With Babinga Wood no longer racing, Uhl had a few months without a horse and he was getting antsy. He didn’t want to get one just to get one but instead opted to wait for the right opportunity to arise. One presented itself last month when one of Babinga Wood’s former trainers Joe Cilione contacted Uhl about a horse he was looking to sell. Cilione and his family were set to move to Florida and didn’t want to put their horse on the internet but rather wished to send their horse to a trainer that they knew for sure would give him the appropriate care and TLC. “Joe and his wife April saw how much I took care of Babinga and they reached out to me when they were trying to sell Velocity Smoke. I was looking for a horse so we figured things out. They are such great people who really care about their horses. They were always supportive of Babinga even after they sold him to me so when they were moving and needed to sell, they said they’d love if I’d take the horse,” Bob told me. The Ciliones then sold Uhl Velocity Smoke, a horse who had certainly shown some impressive flashes over the course of his couple years at the Spa but certainly didn’t look like the kind of horse who would have a super high ceiling. When Uhl acquired Velocity Smoke though, he was immediately impressed. “He is a sound horse who trained great,” Uhl gleamed. “I wasn’t sure how he’d be but I definitely liked what I saw.”
Velocity Smoke drew post seven in his debut out of the Uhl barn and his trainer recalled that it was a perfect spot for a bit of a test run. “I knew with the bad draw that we’d have a tough time getting into the race. He got away last and closed really well. Only got beat three lengths,” Uhl noted. “From that point on, he just took off.” And take off he did. In his second start for Uhl, Velocity Smoke pulled first-over with driver Alek Chartrand at the controls and powered right past the race’s favorite en route to a decisive five-length victory. The following week, with Chartrand driving at Vernon Downs, Phil Fluet got the driving assignment. Fluet got a cover trip for Velocity Smoke who overcame the step up to repeat, drawing away late to win by open lengths once again. From there, it was a vault all the way into the Open for Velocity Smoke who on paper was a bit overmatched. After all, he was squaring off against the likes of the formerly dominant Hudson Phil as well as Lake Charles, the winningest horse in the local Open Pace this season.
In his Open debut, Velocity Smoke once again got away towards the back of the pack, landing seventh in the eight-horse co-featured race. Fluet again mapped out cover for Velocity Smoke who made steady progress on the leaders before fanning to the far outside turning for home. When he did, he meant business and the rising star came charging home to win the Open Pace in just his fourth start since moving to Uhl’s stable. “I knew he’d race well but I didn’t think we could beat those horses,” Uhl admitted. A winner of his second career Open as a trainer, Uhl acknowledged that the sizzling fractions in the race certainly helped the cause. “26.3 to the quarter and 55.2 to the half probably won’t happen again. It really helped but my horse tries. He works hard and he was really good that night.” And that could be an understatement by the rising star’s trainer. In last Saturday’s installment of the $16,000 feature, the win streak came to an end for Velocity Smoke who wound up finished third while putting in another giant effort in an Open. Fluet brushed the Uhl trainee to the lead approaching the half. He dug in before giving way late and ultimately finishing third. What a run for Velocity Smoke who Uhl is really excited about and with good reason. “He’s a sound horse who tries. When we got him, we figured he would be a solid check getter so he’s been a pleasant surprise. I told Steve to enjoy this wave because the wave won’t stay high forever,” Uhl said. And he should know. He’s pretty much seen it all in his close to five decades in harness racing. Velocity Smoke is starting to look like a Babinga Wood sequel for Bob Uhl who is certainly enjoying the ride.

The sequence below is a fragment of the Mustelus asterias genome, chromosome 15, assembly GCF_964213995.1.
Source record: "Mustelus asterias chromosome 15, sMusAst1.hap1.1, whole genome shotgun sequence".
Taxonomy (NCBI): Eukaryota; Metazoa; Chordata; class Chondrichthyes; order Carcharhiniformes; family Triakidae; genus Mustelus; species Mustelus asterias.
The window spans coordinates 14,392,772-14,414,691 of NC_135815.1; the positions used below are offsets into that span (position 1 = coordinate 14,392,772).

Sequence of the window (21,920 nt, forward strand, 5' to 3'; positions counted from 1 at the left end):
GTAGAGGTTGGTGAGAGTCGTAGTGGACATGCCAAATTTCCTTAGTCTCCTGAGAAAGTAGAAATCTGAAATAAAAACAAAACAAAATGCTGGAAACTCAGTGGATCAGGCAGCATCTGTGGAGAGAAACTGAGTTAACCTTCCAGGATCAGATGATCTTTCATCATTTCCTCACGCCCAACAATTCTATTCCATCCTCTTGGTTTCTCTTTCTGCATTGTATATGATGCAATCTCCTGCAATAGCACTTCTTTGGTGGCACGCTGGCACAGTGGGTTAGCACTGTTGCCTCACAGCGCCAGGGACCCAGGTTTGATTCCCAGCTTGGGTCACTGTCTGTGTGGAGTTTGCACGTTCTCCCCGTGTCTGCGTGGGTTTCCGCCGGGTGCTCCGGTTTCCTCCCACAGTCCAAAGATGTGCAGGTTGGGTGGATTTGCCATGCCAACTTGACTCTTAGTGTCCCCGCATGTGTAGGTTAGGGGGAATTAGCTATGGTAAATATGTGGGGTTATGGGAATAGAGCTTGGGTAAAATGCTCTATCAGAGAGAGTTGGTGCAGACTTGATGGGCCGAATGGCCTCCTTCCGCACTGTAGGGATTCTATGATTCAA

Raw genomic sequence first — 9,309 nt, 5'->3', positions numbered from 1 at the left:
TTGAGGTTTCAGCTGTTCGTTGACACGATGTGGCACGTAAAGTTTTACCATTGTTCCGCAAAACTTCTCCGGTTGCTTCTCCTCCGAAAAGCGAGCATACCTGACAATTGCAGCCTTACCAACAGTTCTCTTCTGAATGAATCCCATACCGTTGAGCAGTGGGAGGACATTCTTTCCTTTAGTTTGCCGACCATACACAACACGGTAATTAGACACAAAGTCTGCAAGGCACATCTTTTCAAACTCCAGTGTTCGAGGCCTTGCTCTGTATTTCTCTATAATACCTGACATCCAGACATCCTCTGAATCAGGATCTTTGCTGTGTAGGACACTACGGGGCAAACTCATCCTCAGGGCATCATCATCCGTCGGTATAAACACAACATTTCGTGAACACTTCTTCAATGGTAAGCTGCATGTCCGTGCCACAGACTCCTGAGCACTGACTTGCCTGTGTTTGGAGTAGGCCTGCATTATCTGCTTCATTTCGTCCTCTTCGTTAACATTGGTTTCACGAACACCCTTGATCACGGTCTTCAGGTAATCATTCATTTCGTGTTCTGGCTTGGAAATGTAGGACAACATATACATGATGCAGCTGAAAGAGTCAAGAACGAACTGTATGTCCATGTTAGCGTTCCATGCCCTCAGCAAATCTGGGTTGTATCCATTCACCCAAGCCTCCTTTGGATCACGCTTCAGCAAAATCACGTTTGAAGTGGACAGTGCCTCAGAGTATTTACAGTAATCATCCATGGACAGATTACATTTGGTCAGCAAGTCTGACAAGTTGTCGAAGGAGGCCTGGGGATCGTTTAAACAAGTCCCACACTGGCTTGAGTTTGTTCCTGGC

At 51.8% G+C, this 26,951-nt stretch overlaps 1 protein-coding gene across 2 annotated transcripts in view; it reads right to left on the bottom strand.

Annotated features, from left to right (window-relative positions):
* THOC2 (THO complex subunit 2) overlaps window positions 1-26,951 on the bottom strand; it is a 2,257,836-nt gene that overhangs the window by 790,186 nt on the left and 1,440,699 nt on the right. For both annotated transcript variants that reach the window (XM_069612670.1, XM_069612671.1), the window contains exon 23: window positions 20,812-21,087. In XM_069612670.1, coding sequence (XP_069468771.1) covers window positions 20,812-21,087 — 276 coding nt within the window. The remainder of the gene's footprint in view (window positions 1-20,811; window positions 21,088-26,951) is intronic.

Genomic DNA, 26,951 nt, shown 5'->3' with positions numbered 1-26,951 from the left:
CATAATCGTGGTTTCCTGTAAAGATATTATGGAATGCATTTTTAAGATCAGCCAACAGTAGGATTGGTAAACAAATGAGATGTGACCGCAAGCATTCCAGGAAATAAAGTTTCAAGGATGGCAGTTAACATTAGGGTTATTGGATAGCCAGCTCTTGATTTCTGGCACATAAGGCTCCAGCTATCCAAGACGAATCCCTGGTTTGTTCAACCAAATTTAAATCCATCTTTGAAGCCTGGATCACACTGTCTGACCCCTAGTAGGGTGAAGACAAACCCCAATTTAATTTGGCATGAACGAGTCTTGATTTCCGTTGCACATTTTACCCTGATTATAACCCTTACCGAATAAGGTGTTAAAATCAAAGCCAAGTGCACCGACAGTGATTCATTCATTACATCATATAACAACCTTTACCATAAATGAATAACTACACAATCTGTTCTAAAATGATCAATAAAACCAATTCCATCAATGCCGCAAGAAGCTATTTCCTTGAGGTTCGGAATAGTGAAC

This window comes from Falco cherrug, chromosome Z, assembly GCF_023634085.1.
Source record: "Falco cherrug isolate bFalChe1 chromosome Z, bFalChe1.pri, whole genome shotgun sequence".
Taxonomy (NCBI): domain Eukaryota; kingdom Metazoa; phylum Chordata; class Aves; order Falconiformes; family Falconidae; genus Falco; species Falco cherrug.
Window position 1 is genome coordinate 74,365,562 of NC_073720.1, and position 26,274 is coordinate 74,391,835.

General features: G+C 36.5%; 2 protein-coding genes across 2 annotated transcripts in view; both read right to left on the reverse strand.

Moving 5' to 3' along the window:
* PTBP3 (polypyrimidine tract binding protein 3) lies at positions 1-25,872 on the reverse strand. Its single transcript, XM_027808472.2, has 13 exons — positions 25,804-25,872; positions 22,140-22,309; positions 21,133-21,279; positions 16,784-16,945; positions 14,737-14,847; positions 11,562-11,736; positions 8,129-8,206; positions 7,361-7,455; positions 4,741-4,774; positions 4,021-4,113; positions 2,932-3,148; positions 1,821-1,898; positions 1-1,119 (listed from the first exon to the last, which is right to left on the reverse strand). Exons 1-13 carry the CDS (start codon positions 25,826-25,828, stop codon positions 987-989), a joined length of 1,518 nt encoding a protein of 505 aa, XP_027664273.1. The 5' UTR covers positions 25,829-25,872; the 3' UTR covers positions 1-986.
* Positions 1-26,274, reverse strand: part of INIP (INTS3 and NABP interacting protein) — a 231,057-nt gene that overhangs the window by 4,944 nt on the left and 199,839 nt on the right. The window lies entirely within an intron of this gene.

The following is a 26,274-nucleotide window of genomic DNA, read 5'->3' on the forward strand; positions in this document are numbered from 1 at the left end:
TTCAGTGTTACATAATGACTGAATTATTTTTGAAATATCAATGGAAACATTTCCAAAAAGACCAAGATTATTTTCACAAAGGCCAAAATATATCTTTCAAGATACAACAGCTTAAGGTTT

Live racing takes place on Friday and Saturday evenings with first post times of 5pm and on Sunday and Monday afternoons with matinees starting at noon. Until next week, I’m Mike Sardella wishing you the best of luck and we’ll see YOU at the finish line!